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Advocacy group effects in global governance: populations, strategies, and political opportunity structures

Authors
  • Dellmuth, Lisa M.1
  • Bloodgood, Elizabeth A.2
  • 1 Stockholm University, Department of Economic History and International Relations, Stockholm, 10691, Sweden , Stockholm (Sweden)
  • 2 Concordia University, Department of Political Science, Montreal, QC, H3G2M8, Canada , Montreal (Canada)
Type
Published Article
Journal
Interest Groups & Advocacy
Publisher
Palgrave Macmillan UK
Publication Date
Sep 16, 2019
Volume
8
Issue
3
Pages
255–269
Identifiers
DOI: 10.1057/s41309-019-00068-7
Source
Springer Nature
Keywords
License
Green

Abstract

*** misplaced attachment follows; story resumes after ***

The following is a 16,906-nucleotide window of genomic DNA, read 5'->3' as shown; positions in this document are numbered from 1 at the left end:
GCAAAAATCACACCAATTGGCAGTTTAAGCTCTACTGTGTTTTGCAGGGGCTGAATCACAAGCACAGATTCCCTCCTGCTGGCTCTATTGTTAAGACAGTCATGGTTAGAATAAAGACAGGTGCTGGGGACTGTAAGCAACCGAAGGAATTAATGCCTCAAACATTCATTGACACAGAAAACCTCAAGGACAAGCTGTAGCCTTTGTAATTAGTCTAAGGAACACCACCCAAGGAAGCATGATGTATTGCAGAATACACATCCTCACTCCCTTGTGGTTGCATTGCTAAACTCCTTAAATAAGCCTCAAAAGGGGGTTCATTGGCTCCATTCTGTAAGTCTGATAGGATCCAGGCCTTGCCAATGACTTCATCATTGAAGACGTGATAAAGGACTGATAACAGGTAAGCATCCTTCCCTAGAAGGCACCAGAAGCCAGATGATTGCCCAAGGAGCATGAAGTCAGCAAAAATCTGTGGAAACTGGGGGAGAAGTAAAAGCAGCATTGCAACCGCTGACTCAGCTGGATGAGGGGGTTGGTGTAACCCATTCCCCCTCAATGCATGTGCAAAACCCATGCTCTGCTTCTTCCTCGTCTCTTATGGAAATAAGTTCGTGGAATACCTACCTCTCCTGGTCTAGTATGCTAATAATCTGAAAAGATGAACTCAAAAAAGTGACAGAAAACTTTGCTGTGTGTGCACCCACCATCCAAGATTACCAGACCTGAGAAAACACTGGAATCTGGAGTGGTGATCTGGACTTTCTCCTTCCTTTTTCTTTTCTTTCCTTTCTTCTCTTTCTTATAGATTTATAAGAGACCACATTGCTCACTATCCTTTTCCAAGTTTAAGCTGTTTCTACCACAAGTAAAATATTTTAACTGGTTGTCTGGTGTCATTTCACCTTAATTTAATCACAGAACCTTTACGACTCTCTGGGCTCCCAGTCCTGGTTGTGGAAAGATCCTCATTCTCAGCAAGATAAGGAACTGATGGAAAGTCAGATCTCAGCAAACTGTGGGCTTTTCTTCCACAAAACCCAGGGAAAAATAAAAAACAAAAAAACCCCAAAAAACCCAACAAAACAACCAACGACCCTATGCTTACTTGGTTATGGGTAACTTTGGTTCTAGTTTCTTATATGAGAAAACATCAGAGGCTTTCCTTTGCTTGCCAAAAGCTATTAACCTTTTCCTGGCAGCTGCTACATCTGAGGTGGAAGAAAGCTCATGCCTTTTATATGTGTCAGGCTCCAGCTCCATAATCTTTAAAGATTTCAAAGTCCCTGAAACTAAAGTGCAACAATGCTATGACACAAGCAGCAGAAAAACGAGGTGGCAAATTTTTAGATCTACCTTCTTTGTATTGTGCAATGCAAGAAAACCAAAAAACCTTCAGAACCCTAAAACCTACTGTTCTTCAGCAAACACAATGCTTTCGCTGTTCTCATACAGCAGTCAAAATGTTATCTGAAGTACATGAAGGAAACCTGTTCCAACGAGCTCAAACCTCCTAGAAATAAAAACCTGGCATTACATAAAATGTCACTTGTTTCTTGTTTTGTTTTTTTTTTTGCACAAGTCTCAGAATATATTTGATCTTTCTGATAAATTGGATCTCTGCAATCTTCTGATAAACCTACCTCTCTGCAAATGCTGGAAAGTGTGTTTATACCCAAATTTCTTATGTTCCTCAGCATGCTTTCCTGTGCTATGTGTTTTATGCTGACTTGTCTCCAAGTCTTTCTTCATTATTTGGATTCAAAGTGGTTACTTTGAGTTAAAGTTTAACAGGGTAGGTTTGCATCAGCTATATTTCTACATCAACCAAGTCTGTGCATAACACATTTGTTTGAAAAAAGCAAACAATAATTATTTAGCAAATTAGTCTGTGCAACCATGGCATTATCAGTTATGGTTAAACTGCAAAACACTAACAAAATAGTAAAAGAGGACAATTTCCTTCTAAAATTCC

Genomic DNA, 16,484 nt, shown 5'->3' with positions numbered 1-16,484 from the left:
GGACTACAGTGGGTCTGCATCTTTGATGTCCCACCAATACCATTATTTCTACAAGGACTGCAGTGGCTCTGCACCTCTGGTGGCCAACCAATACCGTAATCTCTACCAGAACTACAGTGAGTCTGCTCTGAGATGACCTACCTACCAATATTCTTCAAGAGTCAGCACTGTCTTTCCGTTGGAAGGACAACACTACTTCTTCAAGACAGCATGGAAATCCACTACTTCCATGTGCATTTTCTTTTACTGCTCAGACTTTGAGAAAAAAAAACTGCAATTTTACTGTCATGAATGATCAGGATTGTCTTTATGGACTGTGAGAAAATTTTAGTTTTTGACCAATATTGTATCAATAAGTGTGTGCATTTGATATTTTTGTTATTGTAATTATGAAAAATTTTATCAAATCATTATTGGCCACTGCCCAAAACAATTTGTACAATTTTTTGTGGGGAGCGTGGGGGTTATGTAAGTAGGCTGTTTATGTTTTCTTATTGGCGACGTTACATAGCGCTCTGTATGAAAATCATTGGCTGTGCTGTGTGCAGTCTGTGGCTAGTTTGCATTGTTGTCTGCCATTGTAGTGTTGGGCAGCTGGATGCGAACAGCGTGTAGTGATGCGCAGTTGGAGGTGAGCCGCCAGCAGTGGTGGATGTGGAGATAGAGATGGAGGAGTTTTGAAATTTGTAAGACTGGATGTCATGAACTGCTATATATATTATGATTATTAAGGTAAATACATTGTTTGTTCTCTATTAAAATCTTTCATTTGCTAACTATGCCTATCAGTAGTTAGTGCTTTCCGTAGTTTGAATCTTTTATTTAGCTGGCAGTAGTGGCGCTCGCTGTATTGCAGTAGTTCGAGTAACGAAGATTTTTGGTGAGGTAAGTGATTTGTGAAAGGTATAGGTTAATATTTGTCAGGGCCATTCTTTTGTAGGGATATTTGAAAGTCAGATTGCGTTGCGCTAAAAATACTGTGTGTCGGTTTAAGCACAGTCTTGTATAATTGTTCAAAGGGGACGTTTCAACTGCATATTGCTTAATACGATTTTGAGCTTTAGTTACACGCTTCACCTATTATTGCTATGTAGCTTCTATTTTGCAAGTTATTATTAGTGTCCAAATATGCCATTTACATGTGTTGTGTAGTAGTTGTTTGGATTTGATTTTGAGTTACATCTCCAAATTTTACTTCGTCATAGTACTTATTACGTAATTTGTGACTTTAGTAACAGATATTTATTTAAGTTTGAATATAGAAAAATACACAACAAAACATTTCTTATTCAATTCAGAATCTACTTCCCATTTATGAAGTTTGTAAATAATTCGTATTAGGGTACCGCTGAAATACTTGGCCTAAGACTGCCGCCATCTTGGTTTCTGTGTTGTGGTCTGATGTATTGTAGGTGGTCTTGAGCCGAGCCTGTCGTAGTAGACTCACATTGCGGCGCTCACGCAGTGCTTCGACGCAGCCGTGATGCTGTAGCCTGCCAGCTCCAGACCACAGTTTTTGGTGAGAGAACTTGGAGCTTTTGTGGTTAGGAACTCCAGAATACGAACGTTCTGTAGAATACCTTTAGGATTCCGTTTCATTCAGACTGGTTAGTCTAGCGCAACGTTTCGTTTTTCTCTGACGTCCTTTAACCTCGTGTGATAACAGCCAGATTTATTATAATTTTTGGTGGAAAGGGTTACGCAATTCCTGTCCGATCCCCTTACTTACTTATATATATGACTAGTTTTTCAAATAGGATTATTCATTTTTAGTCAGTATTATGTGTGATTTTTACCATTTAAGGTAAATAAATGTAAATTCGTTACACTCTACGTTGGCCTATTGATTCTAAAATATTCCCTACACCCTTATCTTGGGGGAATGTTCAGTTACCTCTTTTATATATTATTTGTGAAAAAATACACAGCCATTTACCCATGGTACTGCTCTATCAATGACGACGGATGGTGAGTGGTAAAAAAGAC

Global governance is no longer a matter of state cooperation or bureaucratic politics. Since the end of the cold war, advocacy groups have proliferated and enjoyed increasing access to global governance institutions such as the European Union, World Trade Organization, and the United Nations climate conferences. This special issue seeks to push theories of interest groups and international non-governmental organizations forward. We argue that the advocacy group effects on global governance institutions are best understood by examining how groups use and shape domestic and global political opportunity structures. The individual articles examine how, when, and why domestic and global political opportunity structures shape advocacy group effects in global governance, across global institutions, levels of government, advocacy organizations, issue areas, and over time. As special interests are becoming increasingly involved in global governance, we need to better understand how advocacy organizations may impact global public goods provision.

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